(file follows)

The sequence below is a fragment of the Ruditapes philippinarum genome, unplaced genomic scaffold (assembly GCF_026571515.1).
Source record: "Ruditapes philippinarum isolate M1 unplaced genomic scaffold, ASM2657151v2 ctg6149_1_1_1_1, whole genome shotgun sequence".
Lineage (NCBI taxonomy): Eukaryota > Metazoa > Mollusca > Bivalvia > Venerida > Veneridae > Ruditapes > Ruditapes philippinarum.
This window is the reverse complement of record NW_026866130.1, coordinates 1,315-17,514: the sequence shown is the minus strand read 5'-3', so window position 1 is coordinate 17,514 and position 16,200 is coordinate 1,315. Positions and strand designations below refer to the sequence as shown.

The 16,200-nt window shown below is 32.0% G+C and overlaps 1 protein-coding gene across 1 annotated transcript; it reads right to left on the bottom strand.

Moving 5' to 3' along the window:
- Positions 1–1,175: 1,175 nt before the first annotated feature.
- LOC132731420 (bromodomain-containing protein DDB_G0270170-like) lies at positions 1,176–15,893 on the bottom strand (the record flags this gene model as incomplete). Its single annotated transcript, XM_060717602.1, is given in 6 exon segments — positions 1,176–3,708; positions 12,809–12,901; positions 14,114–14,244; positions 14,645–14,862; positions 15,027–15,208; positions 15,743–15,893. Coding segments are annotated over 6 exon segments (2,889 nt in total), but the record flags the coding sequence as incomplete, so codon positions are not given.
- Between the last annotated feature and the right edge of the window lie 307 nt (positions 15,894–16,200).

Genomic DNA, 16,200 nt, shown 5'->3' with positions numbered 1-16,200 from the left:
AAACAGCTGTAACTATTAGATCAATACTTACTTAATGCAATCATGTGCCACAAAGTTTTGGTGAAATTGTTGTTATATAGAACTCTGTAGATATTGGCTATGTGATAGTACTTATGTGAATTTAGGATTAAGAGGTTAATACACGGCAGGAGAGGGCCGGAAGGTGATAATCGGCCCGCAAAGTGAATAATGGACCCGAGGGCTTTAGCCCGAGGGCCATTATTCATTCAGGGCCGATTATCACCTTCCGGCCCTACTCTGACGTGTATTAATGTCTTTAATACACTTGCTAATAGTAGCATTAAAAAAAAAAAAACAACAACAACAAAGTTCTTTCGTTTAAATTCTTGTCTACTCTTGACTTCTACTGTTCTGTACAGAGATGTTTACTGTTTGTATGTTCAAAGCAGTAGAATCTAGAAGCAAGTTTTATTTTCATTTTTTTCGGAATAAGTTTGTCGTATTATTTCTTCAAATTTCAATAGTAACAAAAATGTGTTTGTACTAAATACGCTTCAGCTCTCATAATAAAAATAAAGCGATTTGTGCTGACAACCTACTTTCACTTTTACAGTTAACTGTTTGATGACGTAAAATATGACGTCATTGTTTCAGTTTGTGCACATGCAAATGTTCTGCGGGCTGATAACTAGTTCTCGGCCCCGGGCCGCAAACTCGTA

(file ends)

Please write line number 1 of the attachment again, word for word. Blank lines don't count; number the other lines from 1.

The sequence below is a fragment of the Ruditapes philippinarum genome, unplaced genomic scaffold (assembly GCF_026571515.1).